Album Review: Justin Timberlake, The 20/20 Experience

Actor, entrepreneur or musician, there is no doubting the talent of Justin Timberlake. The 20/20 Experience, his first record in six years, reminds us that you can write good, catchy pop songs, and be damn cool while doing it.From the song lengths alone it can be said that chart topping is not Timberlake’s priority, with nine of 12 tracks on the record passing five minutes. He moulds progressive R’n’B with soulful pop in a fashion few could manage.If the overly optimistic euphoria of opening track “Pusher Love Girl” wasn’t already enough, the bold “Strawberry Bubblegum” embraces a pop sensibility which could easily have been revoked on the record where progression reigns. Wedged somewhere between the stylings of MJ’s “PYT” and Marvin Gaye’s “Midnight Love”, the strings and bass vocals that introduce “Strawberry Bubblegum” should come across sleazy, yet the effortless confidence of Timberlake makes it cool (some guys are born with it).The epic ballad “Mirrors” is undoubtedly a standout track, with a melodic hook that will stay with you for days (even if the Lil’ Wayne-esque ‘Uh Ohs’ are a touch unnecessary). The extended album version really shines, as the latter part of the track leaves the soaring chorus for a melancholic dub feel as he sings “I just wanna see your face light up since you put me on”.Lyrics of admiration, bordering obsession, for one miscellaneous girl fill the record, as Timberlake professes that “there’s only room for two” on the chilled “Spaceship Coupe”, and declares “I’m ready to marry you/yeah right here in this restaurant”. Indeed, lyrics shift from cool confidence to dreamy uncertainty as tracks transition in and out of pop, dub-infused R’n’B, soul and funk. Meanwhile, the Latin-influenced “Let The Groove Get In” and “Body Count” seem a little out of place, but by the eighth track he’s already won you over, and it’s gonna take more than some token salsa to change it.Timberlake has always been a master of writing infectious, seductive pop that could easily win the hearts of teenage girls while also being the guilty pleasure of the self-affirmed connoisseur. But with The 20/20 Experience, JT adds a level of sophistication which will not only make the critic happy to leave the album out in public view, but also be happy to defend Brendan Wrigley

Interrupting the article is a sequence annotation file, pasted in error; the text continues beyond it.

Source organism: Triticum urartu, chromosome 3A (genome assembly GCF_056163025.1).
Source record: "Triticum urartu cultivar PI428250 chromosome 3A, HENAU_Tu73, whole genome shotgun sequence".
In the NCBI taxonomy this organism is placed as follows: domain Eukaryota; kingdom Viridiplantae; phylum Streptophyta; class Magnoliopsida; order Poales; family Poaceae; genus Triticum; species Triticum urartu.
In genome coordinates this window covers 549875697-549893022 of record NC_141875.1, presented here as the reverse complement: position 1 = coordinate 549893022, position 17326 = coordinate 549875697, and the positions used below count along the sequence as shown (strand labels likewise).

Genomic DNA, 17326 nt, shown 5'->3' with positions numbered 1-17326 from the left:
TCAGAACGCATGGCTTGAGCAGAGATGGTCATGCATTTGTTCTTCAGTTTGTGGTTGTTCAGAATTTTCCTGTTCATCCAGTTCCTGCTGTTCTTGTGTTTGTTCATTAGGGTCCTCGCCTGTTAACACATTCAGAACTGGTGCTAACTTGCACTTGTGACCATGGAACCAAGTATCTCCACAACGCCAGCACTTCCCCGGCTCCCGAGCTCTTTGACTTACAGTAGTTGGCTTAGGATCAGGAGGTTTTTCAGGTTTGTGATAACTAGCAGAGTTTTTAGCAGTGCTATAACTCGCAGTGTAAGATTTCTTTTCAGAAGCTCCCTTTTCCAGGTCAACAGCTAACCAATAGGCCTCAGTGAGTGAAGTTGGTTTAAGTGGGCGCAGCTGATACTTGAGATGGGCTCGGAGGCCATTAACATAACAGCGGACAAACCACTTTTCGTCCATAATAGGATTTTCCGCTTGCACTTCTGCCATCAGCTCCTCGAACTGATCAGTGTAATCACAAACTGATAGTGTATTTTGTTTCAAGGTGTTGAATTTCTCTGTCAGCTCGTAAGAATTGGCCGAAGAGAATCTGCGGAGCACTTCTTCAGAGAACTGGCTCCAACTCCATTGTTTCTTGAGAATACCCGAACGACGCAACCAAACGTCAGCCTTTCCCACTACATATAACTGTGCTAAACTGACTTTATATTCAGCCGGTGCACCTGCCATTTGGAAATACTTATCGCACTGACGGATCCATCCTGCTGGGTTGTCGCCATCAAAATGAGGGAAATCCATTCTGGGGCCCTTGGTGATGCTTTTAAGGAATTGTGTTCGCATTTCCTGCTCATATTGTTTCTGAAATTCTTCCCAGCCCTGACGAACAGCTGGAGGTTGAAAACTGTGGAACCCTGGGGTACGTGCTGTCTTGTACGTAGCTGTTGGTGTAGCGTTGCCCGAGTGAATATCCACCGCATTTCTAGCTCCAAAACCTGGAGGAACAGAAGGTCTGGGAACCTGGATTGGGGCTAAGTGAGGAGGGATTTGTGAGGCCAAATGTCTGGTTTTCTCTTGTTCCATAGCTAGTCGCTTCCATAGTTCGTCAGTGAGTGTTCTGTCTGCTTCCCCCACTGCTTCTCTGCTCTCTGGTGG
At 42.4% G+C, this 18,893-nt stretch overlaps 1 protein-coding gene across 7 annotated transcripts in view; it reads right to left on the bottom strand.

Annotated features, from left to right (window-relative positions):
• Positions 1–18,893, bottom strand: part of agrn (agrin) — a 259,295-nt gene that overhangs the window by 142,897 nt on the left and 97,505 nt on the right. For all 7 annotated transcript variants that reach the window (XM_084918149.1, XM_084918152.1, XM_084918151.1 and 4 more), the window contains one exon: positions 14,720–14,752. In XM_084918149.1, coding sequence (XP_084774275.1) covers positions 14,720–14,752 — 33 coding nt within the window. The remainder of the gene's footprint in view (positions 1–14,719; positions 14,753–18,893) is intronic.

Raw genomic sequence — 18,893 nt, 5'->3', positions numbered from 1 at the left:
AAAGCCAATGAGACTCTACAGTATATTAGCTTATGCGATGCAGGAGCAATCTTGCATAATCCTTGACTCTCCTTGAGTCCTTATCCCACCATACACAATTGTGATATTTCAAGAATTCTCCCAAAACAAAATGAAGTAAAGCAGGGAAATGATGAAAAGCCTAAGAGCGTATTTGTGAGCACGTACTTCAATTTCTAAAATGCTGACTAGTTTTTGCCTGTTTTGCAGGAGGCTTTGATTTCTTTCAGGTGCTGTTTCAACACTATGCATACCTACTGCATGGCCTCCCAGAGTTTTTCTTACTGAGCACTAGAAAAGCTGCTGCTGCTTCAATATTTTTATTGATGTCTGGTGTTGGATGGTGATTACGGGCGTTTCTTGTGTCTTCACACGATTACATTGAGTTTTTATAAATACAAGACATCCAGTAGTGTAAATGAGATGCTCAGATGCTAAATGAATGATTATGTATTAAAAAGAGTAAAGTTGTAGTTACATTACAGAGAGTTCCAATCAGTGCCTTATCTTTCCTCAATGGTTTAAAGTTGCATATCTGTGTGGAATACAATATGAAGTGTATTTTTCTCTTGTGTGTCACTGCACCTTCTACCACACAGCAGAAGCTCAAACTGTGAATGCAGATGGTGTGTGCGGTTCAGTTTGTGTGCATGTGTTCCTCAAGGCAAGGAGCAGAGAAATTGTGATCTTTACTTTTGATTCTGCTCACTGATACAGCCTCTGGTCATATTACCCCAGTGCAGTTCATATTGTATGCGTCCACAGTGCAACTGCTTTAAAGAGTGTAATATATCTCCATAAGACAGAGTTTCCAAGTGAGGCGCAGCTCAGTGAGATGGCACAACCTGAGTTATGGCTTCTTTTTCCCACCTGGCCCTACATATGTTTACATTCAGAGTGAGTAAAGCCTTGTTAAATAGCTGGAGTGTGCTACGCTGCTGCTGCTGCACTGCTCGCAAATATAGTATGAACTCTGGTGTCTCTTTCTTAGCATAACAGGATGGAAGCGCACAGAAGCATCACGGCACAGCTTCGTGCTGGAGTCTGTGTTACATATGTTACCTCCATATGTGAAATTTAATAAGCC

April 5th 2013
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